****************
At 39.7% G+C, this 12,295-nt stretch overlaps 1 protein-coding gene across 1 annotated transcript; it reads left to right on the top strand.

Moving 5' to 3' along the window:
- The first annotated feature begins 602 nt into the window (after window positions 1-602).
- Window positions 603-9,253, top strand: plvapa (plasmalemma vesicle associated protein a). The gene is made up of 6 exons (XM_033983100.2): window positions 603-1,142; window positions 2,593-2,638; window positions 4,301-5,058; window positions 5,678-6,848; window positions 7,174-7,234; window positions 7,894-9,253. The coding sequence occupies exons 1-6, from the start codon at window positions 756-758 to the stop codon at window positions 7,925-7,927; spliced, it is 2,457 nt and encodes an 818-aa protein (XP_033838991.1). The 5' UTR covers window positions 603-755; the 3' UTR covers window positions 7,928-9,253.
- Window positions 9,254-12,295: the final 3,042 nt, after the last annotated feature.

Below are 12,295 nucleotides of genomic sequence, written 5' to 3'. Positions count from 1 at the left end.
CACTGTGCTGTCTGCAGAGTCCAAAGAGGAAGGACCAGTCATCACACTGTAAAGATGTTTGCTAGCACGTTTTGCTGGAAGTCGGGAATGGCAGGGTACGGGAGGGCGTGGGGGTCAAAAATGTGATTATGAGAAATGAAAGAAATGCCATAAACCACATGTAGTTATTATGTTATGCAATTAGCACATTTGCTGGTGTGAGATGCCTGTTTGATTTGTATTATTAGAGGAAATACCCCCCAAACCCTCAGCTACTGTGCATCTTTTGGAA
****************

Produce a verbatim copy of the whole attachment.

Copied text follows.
At 39.7% G+C, this 12,295-nt stretch overlaps 1 protein-coding gene across 1 annotated transcript; it reads left to right on the top strand.

Moving 5' to 3' along the window:
- The first annotated feature begins 602 nt into the window (after window positions 1-602).
- Window positions 603-9,253, top strand: plvapa (plasmalemma vesicle associated protein a). The gene is made up of 6 exons (XM_033983100.2): window positions 603-1,142; window positions 2,593-2,638; window positions 4,301-5,058; window positions 5,678-6,848; window positions 7,174-7,234; window positions 7,894-9,253. The coding sequence occupies exons 1-6, from the start codon at window positions 756-758 to the stop codon at window positions 7,925-7,927; spliced, it is 2,457 nt and encodes an 818-aa protein (XP_033838991.1). The 5' UTR covers window positions 603-755; the 3' UTR covers window positions 7,928-9,253.
- Window positions 9,254-12,295: the final 3,042 nt, after the last annotated feature.

Below are 12,295 nucleotides of genomic sequence, written 5' to 3'. Positions count from 1 at the left end.
CACTGTGCTGTCTGCAGAGTCCAAAGAGGAAGGACCAGTCATCACACTGTAAAGATGTTTGCTAGCACGTTTTGCTGGAAGTCGGGAATGGCAGGGTACGGGAGGGCGTGGGGGTCAAAAATGTGATTATGAGAAATGAAAGAAATGCCATAAACCACATGTAGTTATTATGTTATGCAATTAGCACATTTGCTGGTGTGAGATGCCTGTTTGATTTGTATTATTAGAGGAAATACCCCCCAAACCCTCAGCTACTGTGCATCTTTTGGAA